How to take great winter photos with your iPhone

We want to tell you how to take good winter photos on your iPhone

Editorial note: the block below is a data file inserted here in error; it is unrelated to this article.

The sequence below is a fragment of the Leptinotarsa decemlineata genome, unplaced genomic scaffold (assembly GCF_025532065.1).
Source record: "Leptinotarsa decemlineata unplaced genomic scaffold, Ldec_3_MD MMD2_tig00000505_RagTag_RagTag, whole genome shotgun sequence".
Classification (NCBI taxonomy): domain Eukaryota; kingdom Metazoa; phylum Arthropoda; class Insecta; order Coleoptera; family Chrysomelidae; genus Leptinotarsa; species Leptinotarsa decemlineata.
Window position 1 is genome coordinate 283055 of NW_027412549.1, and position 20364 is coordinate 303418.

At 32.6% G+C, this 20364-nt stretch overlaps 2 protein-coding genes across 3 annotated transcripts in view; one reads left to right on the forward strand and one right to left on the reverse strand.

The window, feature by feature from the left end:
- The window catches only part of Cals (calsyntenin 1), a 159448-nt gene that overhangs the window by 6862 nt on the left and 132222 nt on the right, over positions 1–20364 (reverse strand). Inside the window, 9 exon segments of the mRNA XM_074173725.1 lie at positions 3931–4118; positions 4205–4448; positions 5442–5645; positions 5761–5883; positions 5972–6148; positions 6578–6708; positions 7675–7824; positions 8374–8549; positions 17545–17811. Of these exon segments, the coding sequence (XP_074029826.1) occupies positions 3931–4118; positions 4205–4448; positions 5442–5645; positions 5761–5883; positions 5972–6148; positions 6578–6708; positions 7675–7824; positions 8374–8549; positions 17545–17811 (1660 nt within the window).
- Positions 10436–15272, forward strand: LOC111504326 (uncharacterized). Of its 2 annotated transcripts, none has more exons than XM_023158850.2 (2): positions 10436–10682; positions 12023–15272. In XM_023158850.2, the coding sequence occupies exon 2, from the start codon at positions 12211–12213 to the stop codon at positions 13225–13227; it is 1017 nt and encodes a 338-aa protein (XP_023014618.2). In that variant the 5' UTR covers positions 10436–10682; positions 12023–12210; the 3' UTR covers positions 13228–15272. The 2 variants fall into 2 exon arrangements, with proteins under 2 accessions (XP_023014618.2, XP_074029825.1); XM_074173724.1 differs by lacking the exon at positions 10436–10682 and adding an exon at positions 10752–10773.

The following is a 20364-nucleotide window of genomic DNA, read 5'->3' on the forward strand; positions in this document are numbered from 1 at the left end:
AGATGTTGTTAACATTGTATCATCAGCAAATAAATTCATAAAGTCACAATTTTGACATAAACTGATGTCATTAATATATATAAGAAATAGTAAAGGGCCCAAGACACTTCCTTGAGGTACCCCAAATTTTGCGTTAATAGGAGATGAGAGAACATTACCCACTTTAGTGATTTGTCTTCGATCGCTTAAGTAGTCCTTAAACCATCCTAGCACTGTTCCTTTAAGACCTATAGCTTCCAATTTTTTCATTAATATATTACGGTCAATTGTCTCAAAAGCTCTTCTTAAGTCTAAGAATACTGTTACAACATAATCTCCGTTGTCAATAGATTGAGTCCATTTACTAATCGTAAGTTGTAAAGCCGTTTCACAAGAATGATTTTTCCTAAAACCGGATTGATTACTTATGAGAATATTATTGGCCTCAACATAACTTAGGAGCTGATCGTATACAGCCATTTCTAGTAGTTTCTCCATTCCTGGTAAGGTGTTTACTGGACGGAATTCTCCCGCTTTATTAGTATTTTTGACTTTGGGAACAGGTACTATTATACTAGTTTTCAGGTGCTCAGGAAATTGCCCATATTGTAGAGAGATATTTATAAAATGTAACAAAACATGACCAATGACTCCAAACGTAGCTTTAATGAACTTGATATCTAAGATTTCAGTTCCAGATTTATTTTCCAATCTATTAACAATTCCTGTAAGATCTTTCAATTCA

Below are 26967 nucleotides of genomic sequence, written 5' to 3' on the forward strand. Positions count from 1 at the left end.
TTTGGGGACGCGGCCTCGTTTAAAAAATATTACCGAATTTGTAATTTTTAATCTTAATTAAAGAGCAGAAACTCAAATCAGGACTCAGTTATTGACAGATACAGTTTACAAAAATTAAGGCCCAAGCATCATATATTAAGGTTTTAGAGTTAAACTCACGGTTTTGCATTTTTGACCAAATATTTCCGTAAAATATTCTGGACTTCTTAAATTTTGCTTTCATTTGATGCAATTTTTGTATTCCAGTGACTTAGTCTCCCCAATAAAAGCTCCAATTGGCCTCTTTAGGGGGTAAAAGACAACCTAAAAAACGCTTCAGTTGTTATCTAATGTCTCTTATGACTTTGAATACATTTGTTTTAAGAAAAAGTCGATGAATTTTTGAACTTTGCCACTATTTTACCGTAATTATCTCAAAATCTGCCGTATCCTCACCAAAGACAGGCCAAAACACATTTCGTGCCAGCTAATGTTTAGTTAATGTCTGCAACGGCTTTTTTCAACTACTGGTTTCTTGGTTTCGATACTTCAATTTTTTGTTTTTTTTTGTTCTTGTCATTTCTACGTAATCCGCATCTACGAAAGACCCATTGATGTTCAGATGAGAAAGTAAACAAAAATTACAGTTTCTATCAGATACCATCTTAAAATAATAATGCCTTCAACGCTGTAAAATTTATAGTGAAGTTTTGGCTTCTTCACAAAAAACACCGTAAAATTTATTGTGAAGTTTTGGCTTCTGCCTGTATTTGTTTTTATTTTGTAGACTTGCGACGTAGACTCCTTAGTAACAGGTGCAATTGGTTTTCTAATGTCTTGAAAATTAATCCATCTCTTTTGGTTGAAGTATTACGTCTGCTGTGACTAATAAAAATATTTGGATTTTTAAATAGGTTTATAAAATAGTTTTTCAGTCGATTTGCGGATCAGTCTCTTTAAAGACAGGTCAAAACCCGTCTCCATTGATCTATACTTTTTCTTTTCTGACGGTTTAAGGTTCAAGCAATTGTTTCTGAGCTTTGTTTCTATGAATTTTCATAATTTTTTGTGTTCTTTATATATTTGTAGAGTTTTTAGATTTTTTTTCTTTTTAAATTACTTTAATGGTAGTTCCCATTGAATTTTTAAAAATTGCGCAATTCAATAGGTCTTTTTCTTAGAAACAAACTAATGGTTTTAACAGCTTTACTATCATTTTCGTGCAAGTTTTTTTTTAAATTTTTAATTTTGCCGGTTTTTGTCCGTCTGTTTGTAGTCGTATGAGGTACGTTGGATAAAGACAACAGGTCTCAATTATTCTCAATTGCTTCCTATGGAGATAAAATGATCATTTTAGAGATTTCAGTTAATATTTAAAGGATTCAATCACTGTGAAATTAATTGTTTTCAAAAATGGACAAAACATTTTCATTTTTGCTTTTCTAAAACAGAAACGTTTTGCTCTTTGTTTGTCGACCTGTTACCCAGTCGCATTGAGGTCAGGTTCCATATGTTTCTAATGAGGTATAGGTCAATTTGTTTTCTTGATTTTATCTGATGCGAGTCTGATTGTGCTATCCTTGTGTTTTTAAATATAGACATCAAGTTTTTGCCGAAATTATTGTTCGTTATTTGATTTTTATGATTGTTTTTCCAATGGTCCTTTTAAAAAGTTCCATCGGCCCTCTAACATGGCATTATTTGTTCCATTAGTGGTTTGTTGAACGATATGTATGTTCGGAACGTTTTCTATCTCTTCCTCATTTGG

Even though winter is almost upon us, we still want to tell you how to take good winter photos for your iPhoneIn general, this is a simple process thanks to the software of the device, but you should keep in mind some basic points.Put on suitable clothesActually, this applies to any type of photo, but it is especially important when it comes to working with iPhone. If you don't have gloves and you plan to take them off in sub-zero temperatures, your fingers certainly won't be happy.Keep your fingers warm. Also, wear waterproof boots and thick socks, especially if you plan to hike in the snow.Choose the contrast and color for the subject you plan to shootShooting gray on white is not the best composition in the world. However, you can make it more interesting if you change the focus. Try to take macro photos of interesting details of your subject, and then the final photo will play up.It's best to choose contrasting subjects that will look good against a white background: red hats or scarves, colored houses and cars, or even austere black coats.Do not take pictures in direct sunlightDirect sunlight rarely makes for a good photo, but snow makes that brightness even greater. Try to take photos when the sky is overcast or the sun is hidden in some way behind trees, houses, or mountains.til-winter-photography-off-lightingReduce blueness with exposure and color correctionYou may not want to shoot in bright sunlight, but that doesn't mean you need that bluish-grayish snow in your photo. By default, your software iPhone includes auto-exposure, but it doesn't always work. Use the camera functions to adjust the light and shutter speed.If you've already taken a photo and it's still blue, you can use two tools in the photo app: Cast slider (click Edit > Adjustments > Color dropdown > Cast) and Light slider.If even after editing you are not satisfied with your photo, the color filters can help you.til-winter-photography-color-cast-adjustment-appTake it off falling snow и snowflakesPhotographing the falling snow on the iPhone a bit more complicated than with a DSLR, although the manual camera settings on iOS 8 offer you some advantages. To capture individual snowflakes, the shutter needs to go down faster, and to capture a wall of falling snow, the speed needs to be slower. Adjust the shutter speed in Manual or with any manual app.If you're taking macro shots of snowflakes, you need to get as close to the subject as possible. You can even use additional macro lenses for this iPhone, e.g., Olloclip.Via)

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